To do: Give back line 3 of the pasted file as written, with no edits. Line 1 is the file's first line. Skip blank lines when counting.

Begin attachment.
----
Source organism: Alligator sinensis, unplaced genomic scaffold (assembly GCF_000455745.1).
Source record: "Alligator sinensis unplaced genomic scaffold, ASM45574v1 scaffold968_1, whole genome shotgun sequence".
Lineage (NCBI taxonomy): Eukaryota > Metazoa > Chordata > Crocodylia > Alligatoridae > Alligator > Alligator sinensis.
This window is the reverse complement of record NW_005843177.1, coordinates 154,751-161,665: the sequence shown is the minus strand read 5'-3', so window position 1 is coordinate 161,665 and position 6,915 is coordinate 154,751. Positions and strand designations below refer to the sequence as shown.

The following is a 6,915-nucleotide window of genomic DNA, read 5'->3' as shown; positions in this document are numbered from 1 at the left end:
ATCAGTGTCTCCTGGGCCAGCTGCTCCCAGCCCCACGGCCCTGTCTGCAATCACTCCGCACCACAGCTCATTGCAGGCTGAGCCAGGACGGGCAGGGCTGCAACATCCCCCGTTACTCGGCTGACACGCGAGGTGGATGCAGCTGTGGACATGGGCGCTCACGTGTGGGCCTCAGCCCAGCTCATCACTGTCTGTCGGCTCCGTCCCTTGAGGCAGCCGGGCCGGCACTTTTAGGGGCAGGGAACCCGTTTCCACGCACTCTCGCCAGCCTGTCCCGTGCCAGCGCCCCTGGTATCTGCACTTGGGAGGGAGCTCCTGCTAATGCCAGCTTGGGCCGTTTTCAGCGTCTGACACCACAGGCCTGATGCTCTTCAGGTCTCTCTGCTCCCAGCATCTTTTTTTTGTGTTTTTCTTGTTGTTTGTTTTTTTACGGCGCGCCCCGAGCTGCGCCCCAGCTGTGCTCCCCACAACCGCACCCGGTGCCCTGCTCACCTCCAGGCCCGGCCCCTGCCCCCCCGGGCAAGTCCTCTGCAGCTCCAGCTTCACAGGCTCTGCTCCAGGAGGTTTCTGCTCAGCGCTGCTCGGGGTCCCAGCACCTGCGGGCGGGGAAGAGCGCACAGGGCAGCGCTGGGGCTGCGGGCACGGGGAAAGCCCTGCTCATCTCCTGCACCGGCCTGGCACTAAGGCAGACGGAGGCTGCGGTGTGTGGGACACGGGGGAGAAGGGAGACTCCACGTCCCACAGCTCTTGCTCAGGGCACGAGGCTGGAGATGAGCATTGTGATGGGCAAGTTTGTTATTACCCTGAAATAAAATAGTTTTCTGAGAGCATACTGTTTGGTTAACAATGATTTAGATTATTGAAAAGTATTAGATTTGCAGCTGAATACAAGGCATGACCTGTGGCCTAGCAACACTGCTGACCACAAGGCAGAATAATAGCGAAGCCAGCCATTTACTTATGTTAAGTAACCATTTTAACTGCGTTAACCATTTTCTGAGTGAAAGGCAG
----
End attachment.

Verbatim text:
Lineage (NCBI taxonomy): Eukaryota > Metazoa > Chordata > Crocodylia > Alligatoridae > Alligator > Alligator sinensis.